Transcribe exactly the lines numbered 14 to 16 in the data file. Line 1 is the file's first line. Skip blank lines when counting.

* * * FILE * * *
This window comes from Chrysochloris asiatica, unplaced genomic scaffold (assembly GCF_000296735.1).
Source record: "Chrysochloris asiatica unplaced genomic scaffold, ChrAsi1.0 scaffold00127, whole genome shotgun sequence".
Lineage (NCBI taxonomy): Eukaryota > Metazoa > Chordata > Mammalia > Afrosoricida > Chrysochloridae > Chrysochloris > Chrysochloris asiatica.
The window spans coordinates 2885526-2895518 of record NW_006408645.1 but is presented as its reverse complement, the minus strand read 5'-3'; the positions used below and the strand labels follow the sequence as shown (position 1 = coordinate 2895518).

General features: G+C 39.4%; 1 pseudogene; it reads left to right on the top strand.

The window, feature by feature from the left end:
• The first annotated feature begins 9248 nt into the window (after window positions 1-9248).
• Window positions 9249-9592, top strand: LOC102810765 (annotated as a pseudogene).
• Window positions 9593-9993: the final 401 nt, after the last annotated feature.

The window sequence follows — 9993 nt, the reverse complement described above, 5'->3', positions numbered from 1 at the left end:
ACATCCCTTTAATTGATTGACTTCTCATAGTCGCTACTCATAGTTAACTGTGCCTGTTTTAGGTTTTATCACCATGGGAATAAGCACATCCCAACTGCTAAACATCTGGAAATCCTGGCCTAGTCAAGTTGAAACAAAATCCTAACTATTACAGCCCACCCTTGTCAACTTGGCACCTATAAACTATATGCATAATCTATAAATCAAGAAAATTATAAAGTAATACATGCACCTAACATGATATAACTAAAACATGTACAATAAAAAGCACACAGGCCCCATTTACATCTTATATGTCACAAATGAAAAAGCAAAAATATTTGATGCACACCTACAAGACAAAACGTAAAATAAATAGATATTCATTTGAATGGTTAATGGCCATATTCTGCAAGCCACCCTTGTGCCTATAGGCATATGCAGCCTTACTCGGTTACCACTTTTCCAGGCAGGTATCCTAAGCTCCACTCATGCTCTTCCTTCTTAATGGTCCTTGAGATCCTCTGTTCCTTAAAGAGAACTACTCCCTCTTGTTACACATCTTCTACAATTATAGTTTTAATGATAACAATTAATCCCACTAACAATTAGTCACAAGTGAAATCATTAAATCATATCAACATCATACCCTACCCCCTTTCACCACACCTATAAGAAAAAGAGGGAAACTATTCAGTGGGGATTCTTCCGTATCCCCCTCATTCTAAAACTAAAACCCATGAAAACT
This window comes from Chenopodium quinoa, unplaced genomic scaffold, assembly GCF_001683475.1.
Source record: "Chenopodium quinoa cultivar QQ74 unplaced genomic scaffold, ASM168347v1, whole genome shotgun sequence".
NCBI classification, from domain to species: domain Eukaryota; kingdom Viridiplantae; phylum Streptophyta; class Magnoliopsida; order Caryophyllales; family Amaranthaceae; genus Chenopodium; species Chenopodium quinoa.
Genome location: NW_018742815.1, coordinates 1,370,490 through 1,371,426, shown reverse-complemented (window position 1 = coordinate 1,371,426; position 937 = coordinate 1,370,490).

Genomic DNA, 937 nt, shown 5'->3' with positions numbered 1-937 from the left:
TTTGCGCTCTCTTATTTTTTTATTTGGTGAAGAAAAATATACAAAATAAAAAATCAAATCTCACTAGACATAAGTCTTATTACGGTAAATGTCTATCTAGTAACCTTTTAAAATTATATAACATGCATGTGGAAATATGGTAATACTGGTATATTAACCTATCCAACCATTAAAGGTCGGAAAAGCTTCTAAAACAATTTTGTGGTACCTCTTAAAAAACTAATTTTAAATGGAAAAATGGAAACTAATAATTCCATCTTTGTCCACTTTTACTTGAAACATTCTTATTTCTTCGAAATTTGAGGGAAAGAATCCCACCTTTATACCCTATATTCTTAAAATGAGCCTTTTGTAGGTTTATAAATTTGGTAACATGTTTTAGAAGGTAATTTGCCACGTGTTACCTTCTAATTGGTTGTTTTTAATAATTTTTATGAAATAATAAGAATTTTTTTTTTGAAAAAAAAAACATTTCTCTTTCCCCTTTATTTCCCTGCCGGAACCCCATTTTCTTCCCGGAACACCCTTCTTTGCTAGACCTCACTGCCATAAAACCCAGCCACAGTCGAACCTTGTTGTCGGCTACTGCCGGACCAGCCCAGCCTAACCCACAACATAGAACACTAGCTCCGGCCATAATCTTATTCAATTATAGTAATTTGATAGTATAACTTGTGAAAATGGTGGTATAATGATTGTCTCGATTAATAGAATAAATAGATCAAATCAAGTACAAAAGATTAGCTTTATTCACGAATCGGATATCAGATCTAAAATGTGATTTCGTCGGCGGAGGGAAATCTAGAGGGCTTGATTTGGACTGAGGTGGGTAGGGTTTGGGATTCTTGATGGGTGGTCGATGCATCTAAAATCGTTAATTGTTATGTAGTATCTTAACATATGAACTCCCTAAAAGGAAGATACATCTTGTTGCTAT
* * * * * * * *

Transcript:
NCBI classification, from domain to species: domain Eukaryota; kingdom Viridiplantae; phylum Streptophyta; class Magnoliopsida; order Caryophyllales; family Amaranthaceae; genus Chenopodium; species Chenopodium quinoa.
Genome location: NW_018742815.1, coordinates 1,370,490 through 1,371,426, shown reverse-complemented (window position 1 = coordinate 1,371,426; position 937 = coordinate 1,370,490).

Genomic DNA, 937 nt, shown 5'->3' with positions numbered 1-937 from the left: